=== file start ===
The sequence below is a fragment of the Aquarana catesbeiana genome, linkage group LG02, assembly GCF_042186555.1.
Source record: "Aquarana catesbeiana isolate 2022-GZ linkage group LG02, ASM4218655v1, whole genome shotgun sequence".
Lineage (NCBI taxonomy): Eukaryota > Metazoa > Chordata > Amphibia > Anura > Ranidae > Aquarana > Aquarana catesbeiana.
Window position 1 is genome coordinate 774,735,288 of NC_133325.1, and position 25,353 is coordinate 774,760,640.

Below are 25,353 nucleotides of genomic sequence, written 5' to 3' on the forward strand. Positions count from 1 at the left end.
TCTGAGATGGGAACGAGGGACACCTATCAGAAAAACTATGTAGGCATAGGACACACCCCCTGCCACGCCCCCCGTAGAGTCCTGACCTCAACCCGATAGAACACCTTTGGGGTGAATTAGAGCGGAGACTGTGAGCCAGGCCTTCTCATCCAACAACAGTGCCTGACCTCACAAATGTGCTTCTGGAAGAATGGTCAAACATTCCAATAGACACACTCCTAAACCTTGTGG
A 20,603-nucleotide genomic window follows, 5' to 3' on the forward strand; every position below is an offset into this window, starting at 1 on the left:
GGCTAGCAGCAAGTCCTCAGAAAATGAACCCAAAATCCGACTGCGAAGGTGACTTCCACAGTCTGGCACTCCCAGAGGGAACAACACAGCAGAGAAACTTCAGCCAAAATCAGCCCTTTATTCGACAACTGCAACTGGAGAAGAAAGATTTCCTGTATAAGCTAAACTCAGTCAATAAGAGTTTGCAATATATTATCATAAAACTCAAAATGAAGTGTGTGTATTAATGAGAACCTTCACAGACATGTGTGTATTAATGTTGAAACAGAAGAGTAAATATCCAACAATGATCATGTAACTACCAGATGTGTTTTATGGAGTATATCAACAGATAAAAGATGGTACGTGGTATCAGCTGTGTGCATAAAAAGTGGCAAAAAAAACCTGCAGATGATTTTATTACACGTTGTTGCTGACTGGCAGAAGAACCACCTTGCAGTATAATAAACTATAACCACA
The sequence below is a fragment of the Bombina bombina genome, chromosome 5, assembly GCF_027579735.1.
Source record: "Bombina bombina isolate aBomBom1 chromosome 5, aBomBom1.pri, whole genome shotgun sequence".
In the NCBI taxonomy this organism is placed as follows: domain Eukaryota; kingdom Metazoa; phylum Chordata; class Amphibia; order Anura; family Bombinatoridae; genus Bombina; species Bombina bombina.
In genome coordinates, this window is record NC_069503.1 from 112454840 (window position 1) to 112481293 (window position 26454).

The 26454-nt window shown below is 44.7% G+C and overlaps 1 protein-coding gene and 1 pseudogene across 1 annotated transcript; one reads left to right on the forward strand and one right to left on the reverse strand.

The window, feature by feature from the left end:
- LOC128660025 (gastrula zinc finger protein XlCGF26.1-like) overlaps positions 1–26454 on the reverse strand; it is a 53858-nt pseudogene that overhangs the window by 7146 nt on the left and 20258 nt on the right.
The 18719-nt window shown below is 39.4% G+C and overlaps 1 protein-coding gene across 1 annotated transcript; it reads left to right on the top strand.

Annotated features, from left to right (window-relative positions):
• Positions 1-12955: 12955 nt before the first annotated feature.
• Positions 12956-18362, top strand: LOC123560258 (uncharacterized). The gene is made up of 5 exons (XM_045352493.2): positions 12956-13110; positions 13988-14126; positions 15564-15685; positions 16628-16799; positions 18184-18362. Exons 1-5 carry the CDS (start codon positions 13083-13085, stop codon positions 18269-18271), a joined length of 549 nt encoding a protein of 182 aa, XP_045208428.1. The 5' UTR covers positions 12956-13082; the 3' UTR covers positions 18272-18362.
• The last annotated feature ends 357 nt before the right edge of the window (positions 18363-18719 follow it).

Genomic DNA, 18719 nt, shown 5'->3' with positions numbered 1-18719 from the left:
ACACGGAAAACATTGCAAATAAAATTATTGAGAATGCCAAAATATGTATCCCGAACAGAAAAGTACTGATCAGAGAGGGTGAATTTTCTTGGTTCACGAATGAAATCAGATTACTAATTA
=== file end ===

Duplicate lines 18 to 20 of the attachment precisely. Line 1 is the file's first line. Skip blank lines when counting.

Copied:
• Positions 1-12955: 12955 nt before the first annotated feature.
• Positions 12956-18362, top strand: LOC123560258 (uncharacterized). The gene is made up of 5 exons (XM_045352493.2): positions 12956-13110; positions 13988-14126; positions 15564-15685; positions 16628-16799; positions 18184-18362. Exons 1-5 carry the CDS (start codon positions 13083-13085, stop codon positions 18269-18271), a joined length of 549 nt encoding a protein of 182 aa, XP_045208428.1. The 5' UTR covers positions 12956-13082; the 3' UTR covers positions 18272-18362.
• The last annotated feature ends 357 nt before the right edge of the window (positions 18363-18719 follow it).